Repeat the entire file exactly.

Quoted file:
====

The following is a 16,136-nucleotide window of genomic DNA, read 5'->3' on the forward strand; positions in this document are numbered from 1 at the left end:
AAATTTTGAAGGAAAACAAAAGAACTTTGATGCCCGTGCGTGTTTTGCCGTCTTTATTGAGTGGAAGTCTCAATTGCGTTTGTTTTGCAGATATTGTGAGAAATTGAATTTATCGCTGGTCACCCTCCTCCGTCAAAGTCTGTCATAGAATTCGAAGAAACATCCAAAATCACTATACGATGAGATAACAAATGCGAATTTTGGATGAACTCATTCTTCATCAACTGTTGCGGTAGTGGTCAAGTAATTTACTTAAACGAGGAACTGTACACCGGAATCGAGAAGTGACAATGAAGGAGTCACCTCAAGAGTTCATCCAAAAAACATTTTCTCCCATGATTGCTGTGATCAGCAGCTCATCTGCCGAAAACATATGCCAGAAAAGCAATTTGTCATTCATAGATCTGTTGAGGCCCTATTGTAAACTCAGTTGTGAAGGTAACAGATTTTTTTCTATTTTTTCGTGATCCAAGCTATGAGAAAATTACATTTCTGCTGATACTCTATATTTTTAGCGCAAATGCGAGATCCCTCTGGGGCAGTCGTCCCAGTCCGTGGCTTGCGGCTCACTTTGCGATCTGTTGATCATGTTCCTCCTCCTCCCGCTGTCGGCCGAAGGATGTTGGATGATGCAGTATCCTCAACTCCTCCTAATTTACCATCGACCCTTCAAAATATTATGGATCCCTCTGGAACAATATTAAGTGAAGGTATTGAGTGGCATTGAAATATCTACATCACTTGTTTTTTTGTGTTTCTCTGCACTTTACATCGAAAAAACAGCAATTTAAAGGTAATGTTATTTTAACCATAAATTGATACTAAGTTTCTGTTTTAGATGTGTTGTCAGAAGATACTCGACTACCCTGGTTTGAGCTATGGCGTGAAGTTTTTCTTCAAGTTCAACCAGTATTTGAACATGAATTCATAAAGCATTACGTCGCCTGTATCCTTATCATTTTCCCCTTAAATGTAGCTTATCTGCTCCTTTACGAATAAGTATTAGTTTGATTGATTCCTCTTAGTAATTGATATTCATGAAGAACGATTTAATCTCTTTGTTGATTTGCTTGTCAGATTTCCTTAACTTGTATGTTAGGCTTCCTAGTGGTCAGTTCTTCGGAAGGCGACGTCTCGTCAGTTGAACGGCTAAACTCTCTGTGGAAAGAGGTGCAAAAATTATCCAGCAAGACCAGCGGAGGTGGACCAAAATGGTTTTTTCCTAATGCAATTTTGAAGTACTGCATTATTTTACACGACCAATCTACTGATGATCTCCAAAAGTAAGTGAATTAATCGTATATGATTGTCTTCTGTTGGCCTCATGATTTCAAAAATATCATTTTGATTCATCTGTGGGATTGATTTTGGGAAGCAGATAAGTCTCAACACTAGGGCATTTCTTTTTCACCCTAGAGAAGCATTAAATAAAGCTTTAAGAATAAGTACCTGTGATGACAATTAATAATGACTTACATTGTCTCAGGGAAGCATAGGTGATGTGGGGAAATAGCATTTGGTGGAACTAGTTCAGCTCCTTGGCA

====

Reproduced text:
The following is a 16,136-nucleotide window of genomic DNA, read 5'->3' on the forward strand; positions in this document are numbered from 1 at the left end:
AAATTTTGAAGGAAAACAAAAGAACTTTGATGCCCGTGCGTGTTTTGCCGTCTTTATTGAGTGGAAGTCTCAATTGCGTTTGTTTTGCAGATATTGTGAGAAATTGAATTTATCGCTGGTCACCCTCCTCCGTCAAAGTCTGTCATAGAATTCGAAGAAACATCCAAAATCACTATACGATGAGATAACAAATGCGAATTTTGGATGAACTCATTCTTCATCAACTGTTGCGGTAGTGGTCAAGTAATTTACTTAAACGAGGAACTGTACACCGGAATCGAGAAGTGACAATGAAGGAGTCACCTCAAGAGTTCATCCAAAAAACATTTTCTCCCATGATTGCTGTGATCAGCAGCTCATCTGCCGAAAACATATGCCAGAAAAGCAATTTGTCATTCATAGATCTGTTGAGGCCCTATTGTAAACTCAGTTGTGAAGGTAACAGATTTTTTTCTATTTTTTCGTGATCCAAGCTATGAGAAAATTACATTTCTGCTGATACTCTATATTTTTAGCGCAAATGCGAGATCCCTCTGGGGCAGTCGTCCCAGTCCGTGGCTTGCGGCTCACTTTGCGATCTGTTGATCATGTTCCTCCTCCTCCCGCTGTCGGCCGAAGGATGTTGGATGATGCAGTATCCTCAACTCCTCCTAATTTACCATCGACCCTTCAAAATATTATGGATCCCTCTGGAACAATATTAAGTGAAGGTATTGAGTGGCATTGAAATATCTACATCACTTGTTTTTTTGTGTTTCTCTGCACTTTACATCGAAAAAACAGCAATTTAAAGGTAATGTTATTTTAACCATAAATTGATACTAAGTTTCTGTTTTAGATGTGTTGTCAGAAGATACTCGACTACCCTGGTTTGAGCTATGGCGTGAAGTTTTTCTTCAAGTTCAACCAGTATTTGAACATGAATTCATAAAGCATTACGTCGCCTGTATCCTTATCATTTTCCCCTTAAATGTAGCTTATCTGCTCCTTTACGAATAAGTATTAGTTTGATTGATTCCTCTTAGTAATTGATATTCATGAAGAACGATTTAATCTCTTTGTTGATTTGCTTGTCAGATTTCCTTAACTTGTATGTTAGGCTTCCTAGTGGTCAGTTCTTCGGAAGGCGACGTCTCGTCAGTTGAACGGCTAAACTCTCTGTGGAAAGAGGTGCAAAAATTATCCAGCAAGACCAGCGGAGGTGGACCAAAATGGTTTTTTCCTAATGCAATTTTGAAGTACTGCATTATTTTACACGACCAATCTACTGATGATCTCCAAAAGTAAGTGAATTAATCGTATATGATTGTCTTCTGTTGGCCTCATGATTTCAAAAATATCATTTTGATTCATCTGTGGGATTGATTTTGGGAAGCAGATAAGTCTCAACACTAGGGCATTTCTTTTTCACCCTAGAGAAGCATTAAATAAAGCTTTAAGAATAAGTACCTGTGATGACAATTAATAATGACTTACATTGTCTCAGGGAAGCATAGGTGATGTGGGGAAATAGCATTTGGTGGAACTAGTTCAGCTCCTTGGCA